17C.2 Eyewall evolution for typhoons crossed the terrains

Friday, 2 May 2008: 8:15 AM
Palms H (Wyndham Orlando Resort)
Kun-Hsuan Chou, Department of Atmospheric Sciences, Chinese Culture University, Taipei, Taiwan; and C. C. Wu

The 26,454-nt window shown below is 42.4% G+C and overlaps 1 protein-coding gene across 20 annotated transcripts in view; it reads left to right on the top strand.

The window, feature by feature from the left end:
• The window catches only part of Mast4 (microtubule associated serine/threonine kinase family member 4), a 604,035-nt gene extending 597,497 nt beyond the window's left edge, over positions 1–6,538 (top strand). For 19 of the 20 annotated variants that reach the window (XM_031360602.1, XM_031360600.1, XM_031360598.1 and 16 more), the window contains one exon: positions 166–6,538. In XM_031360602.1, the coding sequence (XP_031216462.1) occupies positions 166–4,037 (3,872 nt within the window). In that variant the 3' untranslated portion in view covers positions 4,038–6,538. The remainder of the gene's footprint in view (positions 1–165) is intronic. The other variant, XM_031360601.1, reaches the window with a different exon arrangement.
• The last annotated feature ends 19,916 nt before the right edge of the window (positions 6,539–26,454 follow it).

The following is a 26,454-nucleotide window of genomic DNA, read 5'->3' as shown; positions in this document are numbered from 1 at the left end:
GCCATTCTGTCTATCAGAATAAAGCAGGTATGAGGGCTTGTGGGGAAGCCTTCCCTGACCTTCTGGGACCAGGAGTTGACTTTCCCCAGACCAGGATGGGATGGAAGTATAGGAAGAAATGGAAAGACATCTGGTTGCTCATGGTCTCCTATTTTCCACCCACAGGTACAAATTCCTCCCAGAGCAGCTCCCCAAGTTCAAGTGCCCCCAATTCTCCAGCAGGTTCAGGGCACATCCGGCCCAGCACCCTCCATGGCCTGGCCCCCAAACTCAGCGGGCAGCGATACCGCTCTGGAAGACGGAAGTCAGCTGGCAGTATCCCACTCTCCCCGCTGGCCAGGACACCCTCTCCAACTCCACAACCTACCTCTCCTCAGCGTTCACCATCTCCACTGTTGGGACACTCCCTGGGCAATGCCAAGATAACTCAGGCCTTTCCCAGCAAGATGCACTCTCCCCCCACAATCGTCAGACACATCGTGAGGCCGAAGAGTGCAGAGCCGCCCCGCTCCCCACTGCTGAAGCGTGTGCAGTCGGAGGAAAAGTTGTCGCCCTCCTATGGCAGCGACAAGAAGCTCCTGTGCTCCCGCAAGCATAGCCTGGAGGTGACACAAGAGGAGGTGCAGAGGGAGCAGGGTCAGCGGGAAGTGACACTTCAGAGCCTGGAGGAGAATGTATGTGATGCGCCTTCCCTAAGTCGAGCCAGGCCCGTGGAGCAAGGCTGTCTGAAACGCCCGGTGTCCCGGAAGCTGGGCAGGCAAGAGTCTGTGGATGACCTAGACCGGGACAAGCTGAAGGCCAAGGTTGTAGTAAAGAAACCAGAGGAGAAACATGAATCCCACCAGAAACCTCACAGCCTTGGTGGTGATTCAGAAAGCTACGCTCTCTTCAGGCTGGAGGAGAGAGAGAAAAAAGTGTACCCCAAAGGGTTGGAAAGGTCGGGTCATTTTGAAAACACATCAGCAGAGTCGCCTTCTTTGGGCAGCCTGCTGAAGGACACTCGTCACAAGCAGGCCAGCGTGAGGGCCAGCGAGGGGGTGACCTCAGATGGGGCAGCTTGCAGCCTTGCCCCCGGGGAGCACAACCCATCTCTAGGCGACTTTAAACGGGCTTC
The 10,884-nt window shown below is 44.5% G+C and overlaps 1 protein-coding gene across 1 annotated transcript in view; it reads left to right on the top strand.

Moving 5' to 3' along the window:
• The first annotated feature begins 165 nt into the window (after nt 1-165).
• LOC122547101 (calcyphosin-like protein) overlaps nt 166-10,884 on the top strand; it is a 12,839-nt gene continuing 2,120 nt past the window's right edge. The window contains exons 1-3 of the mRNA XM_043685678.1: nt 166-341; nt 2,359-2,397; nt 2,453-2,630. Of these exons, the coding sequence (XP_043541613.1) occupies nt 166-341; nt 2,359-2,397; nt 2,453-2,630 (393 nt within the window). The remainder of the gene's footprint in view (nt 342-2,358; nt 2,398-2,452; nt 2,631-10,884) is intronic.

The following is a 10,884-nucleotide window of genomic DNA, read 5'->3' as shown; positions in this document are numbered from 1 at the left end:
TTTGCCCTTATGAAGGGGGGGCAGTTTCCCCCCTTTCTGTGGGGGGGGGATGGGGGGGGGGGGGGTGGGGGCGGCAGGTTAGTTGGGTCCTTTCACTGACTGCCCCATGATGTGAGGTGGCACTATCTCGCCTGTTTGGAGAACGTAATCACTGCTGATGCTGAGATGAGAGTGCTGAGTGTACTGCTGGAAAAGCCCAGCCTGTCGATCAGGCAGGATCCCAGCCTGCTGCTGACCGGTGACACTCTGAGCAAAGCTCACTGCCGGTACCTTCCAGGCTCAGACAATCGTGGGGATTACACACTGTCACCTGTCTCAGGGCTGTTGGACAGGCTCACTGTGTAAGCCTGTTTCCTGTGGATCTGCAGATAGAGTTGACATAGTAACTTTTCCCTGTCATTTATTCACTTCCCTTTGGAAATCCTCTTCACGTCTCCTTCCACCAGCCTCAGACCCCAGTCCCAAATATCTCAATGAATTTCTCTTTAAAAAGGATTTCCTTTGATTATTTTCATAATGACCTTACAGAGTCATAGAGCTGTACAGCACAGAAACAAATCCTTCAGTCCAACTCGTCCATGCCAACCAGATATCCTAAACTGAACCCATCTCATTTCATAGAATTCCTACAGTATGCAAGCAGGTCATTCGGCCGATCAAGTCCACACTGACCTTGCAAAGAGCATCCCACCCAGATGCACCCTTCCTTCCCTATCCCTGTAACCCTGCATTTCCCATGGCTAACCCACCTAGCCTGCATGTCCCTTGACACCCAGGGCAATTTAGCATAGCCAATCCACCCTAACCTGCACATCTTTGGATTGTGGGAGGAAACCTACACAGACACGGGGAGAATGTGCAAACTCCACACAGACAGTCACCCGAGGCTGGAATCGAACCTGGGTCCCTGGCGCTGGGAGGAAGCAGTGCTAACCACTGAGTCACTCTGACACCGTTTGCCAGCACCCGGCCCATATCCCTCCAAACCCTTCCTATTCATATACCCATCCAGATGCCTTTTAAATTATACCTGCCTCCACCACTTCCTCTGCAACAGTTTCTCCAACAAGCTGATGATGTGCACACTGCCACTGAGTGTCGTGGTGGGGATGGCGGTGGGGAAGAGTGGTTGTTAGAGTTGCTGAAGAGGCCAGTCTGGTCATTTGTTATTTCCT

Based on the best-track data from 1945 to 2006, the eyewall evolution induced by the landfall process over Luzon is studied. In average there are 3 typhoons per year originated from the western North Pacific that cross the Philippines. Since 1997, the evolution of the eyewall structure can be depicted by the microwave images of the Special Sensor Microwave Imager (SSM/I) and Tropical Rainfall Measuring Mission Microwave Imager (TMI). By examining the available microwave images of typhoons during the landfall period between 1997 and 2006, we show that most typhoons experienced similar eyewall evolution processes, i.e., the radius of the eyewall expands during landfall for 85% of the landfalling typhoons, while the radius of eyewall shrink when typhoon reenter to the ocean for 50% of the cases. This result shows how the terrain of suitable size may naturally modulate the eyewall evolution. The dynamics of this eyewall evolution processes is worth of further investigation by the idealized numerical experiments. The dynamics for such eyewall evolution processes would be discussed while compared with results from numerical experiments.
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